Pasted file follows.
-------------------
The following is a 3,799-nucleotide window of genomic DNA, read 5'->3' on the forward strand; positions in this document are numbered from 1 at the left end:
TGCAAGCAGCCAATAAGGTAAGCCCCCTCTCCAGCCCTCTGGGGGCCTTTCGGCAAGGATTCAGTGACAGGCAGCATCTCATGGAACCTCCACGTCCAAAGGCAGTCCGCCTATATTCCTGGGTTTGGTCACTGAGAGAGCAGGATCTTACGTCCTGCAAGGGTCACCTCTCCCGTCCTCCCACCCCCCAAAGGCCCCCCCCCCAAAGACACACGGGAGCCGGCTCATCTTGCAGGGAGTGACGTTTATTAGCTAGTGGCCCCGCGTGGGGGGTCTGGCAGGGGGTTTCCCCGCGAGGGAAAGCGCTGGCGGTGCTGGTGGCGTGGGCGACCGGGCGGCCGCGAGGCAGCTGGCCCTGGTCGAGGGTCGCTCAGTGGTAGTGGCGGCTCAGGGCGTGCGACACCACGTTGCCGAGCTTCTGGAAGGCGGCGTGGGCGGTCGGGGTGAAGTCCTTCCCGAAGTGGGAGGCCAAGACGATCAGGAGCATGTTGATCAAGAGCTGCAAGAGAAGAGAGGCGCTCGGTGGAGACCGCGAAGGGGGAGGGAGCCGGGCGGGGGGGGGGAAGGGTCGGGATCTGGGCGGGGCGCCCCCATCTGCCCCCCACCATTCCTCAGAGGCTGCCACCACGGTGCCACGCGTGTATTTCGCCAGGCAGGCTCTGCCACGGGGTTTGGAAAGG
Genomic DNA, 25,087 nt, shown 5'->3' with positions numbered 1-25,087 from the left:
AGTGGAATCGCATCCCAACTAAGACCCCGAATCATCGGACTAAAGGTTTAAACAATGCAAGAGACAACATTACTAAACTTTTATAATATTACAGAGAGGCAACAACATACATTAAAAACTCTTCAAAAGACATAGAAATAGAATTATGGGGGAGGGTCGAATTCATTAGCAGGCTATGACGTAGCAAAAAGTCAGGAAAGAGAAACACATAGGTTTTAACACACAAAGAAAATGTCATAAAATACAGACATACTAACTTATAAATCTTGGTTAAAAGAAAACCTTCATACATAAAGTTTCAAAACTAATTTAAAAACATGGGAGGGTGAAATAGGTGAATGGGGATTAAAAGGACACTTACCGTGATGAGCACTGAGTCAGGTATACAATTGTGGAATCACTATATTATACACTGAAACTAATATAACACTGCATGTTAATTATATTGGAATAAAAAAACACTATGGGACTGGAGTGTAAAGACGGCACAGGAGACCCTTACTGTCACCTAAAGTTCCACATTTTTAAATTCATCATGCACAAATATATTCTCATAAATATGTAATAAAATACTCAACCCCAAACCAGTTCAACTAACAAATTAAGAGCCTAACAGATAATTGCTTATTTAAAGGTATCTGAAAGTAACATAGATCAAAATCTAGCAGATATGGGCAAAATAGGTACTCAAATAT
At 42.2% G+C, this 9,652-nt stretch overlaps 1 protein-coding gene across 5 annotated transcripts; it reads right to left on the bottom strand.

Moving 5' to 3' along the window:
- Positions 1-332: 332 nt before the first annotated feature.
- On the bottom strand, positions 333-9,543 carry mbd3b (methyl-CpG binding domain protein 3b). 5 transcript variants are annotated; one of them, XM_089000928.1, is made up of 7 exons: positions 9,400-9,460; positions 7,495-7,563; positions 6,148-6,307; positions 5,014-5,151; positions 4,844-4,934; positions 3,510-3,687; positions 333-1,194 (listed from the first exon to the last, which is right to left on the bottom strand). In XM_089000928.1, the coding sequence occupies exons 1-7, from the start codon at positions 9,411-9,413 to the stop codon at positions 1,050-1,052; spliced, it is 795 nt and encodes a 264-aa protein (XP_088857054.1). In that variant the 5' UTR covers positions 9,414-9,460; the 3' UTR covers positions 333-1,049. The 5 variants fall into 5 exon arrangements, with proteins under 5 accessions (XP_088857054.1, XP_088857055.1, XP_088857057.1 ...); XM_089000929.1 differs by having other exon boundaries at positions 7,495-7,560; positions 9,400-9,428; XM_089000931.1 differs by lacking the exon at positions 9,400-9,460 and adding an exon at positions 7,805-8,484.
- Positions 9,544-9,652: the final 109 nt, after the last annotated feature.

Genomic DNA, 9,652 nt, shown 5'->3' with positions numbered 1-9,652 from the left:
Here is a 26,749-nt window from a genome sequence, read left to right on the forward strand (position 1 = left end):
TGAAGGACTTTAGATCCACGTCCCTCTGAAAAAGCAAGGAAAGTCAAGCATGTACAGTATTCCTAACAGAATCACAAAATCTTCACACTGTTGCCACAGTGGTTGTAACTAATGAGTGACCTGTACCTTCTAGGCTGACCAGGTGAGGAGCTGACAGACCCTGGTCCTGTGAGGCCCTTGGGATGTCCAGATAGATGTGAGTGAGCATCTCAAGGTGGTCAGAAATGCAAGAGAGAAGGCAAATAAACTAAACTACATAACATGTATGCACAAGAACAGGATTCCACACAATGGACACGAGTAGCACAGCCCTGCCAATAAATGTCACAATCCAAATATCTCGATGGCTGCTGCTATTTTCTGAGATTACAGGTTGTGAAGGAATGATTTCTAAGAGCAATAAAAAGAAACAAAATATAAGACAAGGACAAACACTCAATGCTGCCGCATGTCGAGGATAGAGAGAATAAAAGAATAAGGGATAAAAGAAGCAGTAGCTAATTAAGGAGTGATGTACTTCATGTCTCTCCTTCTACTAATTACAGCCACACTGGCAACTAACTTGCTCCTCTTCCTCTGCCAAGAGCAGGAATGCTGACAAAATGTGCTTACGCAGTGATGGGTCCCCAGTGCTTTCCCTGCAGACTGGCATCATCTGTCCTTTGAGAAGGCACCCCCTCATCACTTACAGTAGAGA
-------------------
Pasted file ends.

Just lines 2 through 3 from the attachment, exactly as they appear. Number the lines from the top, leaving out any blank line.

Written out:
TGCAAGCAGCCAATAAGGTAAGCCCCCTCTCCAGCCCTCTGGGGGCCTTTCGGCAAGGATTCAGTGACAGGCAGCATCTCATGGAACCTCCACGTCCAAAGGCAGTCCGCCTATATTCCTGGGTTTGGTCACTGAGAGAGCAGGATCTTACGTCCTGCAAGGGTCACCTCTCCCGTCCTCCCACCCCCCAAAGGCCCCCCCCCCAAAGACACACGGGAGCCGGCTCATCTTGCAGGGAGTGACGTTTATTAGCTAGTGGCCCCGCGTGGGGGGTCTGGCAGGGGGTTTCCCCGCGAGGGAAAGCGCTGGCGGTGCTGGTGGCGTGGGCGACCGGGCGGCCGCGAGGCAGCTGGCCCTGGTCGAGGGTCGCTCAGTGGTAGTGGCGGCTCAGGGCGTGCGACACCACGTTGCCGAGCTTCTGGAAGGCGGCGTGGGCGGTCGGGGTGAAGTCCTTCCCGAAGTGGGAGGCCAAGACGATCAGGAGCATGTTGATCAAGAGCTGCAAGAGAAGAGAGGCGCTCGGTGGAGACCGCGAAGGGGGAGGGAGCCGGGCGGGGGGGGGGAAGGGTCGGGATCTGGGCGGGGCGCCCCCATCTGCCCCCCACCATTCCTCAGAGGCTGCCACCACGGTGCCACGCGTGTATTTCGCCAGGCAGGCTCTGCCACGGGGTTTGGAAAGG
Genomic DNA, 25,087 nt, shown 5'->3' with positions numbered 1-25,087 from the left: